Brad Shannon is political editor at The Olympian and can be reached at 360-753-1688 or firstname.lastname@example.org.
A bill allowing youth 16 years and older to preregister to vote got a hearing in the House Committee on State Government and Tribal Affairs this morning.
House Bill 2205 would permit youth meeting other voter registration requirements to register, but would keep them out of the statewide voter registration database until the age of 18.
The committee also had a hearing on House Bill 2204, which would allow same-day registration for voters.
For public employees, it could have been worse. The proposed budget agreement between Senate and House negotiators of both parties was released this morning.
Sen. Jeanne Kohl-Welles, the main proponent of legalizing and licensing dispensaries that sell marijuana to patients, announced today that even her most recent, scaled-back bill won't proceed.
UPDATED: A solid bipartisan House majority voted this afternoon to approve one of the 2011 sessions most contentious issues: cutting costs in the state-run worker compensation system. House Bill 2123 later passed the Senate and goes to Gov. Chris Gregoire for signing.
The deal announced last evening on worker compensation reforms cuts more than $1 billion in the insurance system's costs over four years, and it was a huge political lift for lawmakers. A floor vote could come later today in the House after House Democratic and Republican caucuses get briefed on details and the Senate could follow.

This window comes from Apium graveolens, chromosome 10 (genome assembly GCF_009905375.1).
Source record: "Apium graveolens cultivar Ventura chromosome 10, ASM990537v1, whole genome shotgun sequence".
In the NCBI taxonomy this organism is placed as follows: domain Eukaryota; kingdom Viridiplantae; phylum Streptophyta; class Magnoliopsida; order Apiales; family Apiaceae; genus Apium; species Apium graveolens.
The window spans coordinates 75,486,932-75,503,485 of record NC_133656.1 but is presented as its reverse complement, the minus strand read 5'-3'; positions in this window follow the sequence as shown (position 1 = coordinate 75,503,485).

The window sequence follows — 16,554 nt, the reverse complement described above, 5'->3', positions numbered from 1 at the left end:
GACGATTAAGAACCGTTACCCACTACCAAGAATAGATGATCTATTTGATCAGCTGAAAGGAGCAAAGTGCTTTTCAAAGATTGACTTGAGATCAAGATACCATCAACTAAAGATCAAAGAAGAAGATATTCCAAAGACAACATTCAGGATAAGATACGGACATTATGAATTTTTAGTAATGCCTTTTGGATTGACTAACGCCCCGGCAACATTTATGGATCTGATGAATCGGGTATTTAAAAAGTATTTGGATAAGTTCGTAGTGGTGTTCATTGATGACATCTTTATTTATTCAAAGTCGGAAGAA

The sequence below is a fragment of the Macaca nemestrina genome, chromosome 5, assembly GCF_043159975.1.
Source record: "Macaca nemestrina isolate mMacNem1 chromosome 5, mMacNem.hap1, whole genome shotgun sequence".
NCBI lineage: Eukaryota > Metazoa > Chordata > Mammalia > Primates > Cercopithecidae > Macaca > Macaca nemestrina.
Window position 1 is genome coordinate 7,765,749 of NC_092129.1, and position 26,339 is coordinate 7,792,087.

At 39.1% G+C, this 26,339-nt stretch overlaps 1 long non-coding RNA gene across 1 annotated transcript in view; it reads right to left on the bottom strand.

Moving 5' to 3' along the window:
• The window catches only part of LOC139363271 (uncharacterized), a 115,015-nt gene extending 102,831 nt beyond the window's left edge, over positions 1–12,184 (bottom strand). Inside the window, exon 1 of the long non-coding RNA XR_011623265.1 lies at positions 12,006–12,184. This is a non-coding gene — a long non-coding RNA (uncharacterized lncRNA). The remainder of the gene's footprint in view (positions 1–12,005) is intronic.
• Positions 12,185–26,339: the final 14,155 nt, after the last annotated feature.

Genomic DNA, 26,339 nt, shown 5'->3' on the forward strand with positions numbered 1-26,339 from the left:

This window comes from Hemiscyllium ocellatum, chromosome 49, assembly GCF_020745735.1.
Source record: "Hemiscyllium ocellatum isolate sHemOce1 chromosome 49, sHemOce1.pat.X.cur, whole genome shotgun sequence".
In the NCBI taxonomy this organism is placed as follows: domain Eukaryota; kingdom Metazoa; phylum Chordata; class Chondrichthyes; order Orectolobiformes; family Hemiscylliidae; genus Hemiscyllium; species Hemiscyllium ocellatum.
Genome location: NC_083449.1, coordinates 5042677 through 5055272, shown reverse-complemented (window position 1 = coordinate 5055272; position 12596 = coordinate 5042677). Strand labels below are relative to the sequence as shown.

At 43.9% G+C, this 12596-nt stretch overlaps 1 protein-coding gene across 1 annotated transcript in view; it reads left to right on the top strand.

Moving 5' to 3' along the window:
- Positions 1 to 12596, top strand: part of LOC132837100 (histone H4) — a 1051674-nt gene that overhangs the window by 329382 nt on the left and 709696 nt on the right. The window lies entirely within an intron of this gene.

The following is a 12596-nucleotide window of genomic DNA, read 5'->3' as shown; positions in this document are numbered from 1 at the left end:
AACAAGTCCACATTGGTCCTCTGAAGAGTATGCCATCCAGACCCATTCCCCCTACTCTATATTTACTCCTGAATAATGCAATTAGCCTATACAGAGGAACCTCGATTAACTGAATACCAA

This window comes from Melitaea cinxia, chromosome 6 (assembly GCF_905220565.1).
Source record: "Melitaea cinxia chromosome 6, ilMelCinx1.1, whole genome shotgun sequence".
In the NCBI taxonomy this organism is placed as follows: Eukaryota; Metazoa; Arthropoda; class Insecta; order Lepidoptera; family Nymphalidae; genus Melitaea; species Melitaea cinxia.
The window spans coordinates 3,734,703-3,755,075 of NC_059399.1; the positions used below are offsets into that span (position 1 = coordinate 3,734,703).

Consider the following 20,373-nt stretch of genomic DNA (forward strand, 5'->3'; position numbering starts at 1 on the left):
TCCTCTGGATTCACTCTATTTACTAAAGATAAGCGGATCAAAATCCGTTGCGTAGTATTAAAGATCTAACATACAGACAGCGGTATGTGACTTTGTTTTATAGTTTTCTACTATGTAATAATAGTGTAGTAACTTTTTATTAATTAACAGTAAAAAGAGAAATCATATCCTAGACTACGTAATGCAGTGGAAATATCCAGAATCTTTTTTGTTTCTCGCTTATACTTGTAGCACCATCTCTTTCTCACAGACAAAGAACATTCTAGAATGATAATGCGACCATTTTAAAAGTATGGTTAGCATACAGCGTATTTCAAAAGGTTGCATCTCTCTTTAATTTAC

Doomsday never came today. So Washington lawmakers kept working at the Capitol in Olympia to finish a two-year state operating budget agreement in Olympia.
A compromise to cut costs in the Washingtons worker-compensation system eluded House and Senate negotiators tonight. They ended a more than four-hour session of talks with Gov. Chris Gregoire after 8 p.m.
Senate Republican Leader Mike Hewitt fumed yesterday over his belief that the House speaker had time for breakfast with Washington State Labor Council president Jeff Johnson, but not to negotiate with the Senate about worker compensation reform.
An end to the Legislature's special session may really be in sight, as House members scurry back to the Capitol Friday for budget hearings and a new flurry of weekend work. The moves come as budget writers in the House and Senate moved closer to agreement , and Gov. Chris Gregoire apparently laid out new ideas for breaking the deadlock on workers compensation reform.
Freshman U.S. Rep. Jaime Herrera Beutler of Camas got a warm reception today at the Tumwater Rotary meeting where she about her first 4 ½ months in office in the 3rd Congressional District. It was a sharp contrast to a boisterous crowd she met in Vancouver recently